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give it back to the people who will do that job, the people in whom we have confidence to do that job. I believe in their hands, as they have capably shown in the past, lies the future and prosperity of this country.
I do believe that the debate has ended. Now it is time for healing and for preparing to lead Canada into the 1990s, and for that we all have a responsibility.
I am sure that each Member in the House wants the best for his or her constituents, and is willing to work hard to achieve that end. My goal and pledge is to make certain that the people of York North have a Member who, regardless of any partisan views, strives for the benefit of the people of the riding. As new opportunities for prosperity unfold, as new quests for learning arise, and when adjustments are to be made, I will bring the maximum extent of my abilities to their endeavours. I am sure that all Members will do the same in bringing Canada into this new and exciting era.
To you, Madam Speaker, to the staff of the House of Commons, and the Members here, I wish you all a Merry Christmas.
Mr. George S. Rideout (Moncton):
Madam Speaker, may I take the opportunity to thank the people of Moncton for the confidence that they have placed in me by electing me as their representative. Like many other new Members in the House of Commons, this is our first opportunity to speak in the Chamber, and I do so with a great deal of emotion knowing that both my mother and my father have stood in this House and given a maiden address.
The issues of their day were also issues of great nation building. They dealt with such issues as the flag debate, medicare, and the B and B Commission back in the 1960s, to name a few pieces of legislation going on then. Now it is my time and again we are dealing with an issue of major importance for our country.
The Government's trade legislation and the manner in which it has been handled since day one of this debate is indicative of the manner in which the Government has approached many crucial issues. There has been no information, no discussion, and little debate in the hope of quick passage of the legislation.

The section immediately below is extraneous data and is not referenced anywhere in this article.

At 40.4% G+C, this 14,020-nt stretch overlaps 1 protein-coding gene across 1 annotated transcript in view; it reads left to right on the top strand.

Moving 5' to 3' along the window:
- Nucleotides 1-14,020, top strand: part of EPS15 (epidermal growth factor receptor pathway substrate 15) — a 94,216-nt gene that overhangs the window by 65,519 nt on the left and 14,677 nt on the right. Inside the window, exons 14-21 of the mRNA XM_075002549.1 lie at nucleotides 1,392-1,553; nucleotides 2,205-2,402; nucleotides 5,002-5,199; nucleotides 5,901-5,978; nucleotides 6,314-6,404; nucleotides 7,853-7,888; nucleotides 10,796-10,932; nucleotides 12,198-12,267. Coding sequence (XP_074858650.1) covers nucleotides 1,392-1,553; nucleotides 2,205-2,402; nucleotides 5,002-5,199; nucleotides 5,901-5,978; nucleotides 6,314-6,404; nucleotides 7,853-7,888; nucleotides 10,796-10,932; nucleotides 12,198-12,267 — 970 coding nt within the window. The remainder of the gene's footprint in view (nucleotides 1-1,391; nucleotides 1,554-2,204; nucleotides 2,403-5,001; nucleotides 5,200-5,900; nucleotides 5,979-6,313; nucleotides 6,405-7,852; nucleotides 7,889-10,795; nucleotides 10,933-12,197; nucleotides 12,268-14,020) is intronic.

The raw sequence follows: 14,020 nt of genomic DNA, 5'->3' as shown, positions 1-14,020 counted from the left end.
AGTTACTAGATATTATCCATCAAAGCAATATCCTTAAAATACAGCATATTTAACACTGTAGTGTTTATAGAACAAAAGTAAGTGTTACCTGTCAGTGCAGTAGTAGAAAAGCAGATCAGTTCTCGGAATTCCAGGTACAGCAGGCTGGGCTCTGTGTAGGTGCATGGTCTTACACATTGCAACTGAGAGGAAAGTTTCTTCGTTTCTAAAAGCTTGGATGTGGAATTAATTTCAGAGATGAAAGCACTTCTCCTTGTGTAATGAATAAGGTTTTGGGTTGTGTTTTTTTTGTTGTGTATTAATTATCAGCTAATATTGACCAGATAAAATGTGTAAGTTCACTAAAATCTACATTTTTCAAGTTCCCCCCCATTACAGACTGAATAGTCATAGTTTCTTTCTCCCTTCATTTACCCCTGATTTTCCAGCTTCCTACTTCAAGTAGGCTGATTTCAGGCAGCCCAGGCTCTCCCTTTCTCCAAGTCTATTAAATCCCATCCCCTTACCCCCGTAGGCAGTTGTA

The people of Moncton were given an opportunity to speak on the free trade deal. In fact it was their first opportunity to vote on the deal with the result that I am very proud to be standing in the House representing the riding of Moncton.
Canada-U.S. Free Trade Agreement
The bilingual riding of Moncton is a centre for education, transportation, communication, and manufacturing. Its geographic location in the heart of the Maritimes makes it a natural distribution point into central Canada, Atlantic Canada and, as we say, the Boston States. We are also a tourist destination point with Magnetic Hill and the tidal bore, to name a few of the many attractions in our area.
The country we know and love as Canada was built on the twin strengths of agriculture and the railroad system. Moncton is no exception.
The future prosperity of Canada depends on a fair and equitable distribution of Canada's wealth. We must protect and support our agricultural sector, maintain our social programs, and provide the conditions for strong economic growth in all regions of Canada. The passage of the free trade deal jeopardizes these important issues.
The agricultural community has been ignored and abused by the Government, and its concerns are at the bottom of the Government's agenda. My view, and that of the Liberal Party, is that Canadian agricultural producers have not been taken care of by the Government.
The Canadian food processing industry has been taking a beating under this deal. Its concerns, expressed over and over, have fallen on deaf ears. The food processing industry processes raw materials, in this case, Canadian eggs, Canadian cheese, Canadian meats, and Canadian fruits and vegetables produced all across Canada. Under this deal, the processing sector will be trapped between the Canadian farmers and their American counterparts.
Canadian supply-management programs have stabilized production, supply, and the price of agricultural commodities for our farmers. However, the price we pay is moderately higher for basic dairy and poultry commodities in Canada than it is in the United States. Not only can American owned plants buy from American farmers cheaper than they can from Canadian farmers, certain other structural differences give these firms a definite advantage.
American owned plants can take advantage of significant economies of scale. Their plants are large and the production runs longer. Canadian based plants face certain climatic difficulty. Canada can be a cold and harsh land, albeit beautiful. The realities of our climate lead to a shorter growing season and lower crop yields. The American sunbelt growing area can deliver year round supplies of agricultural commodities.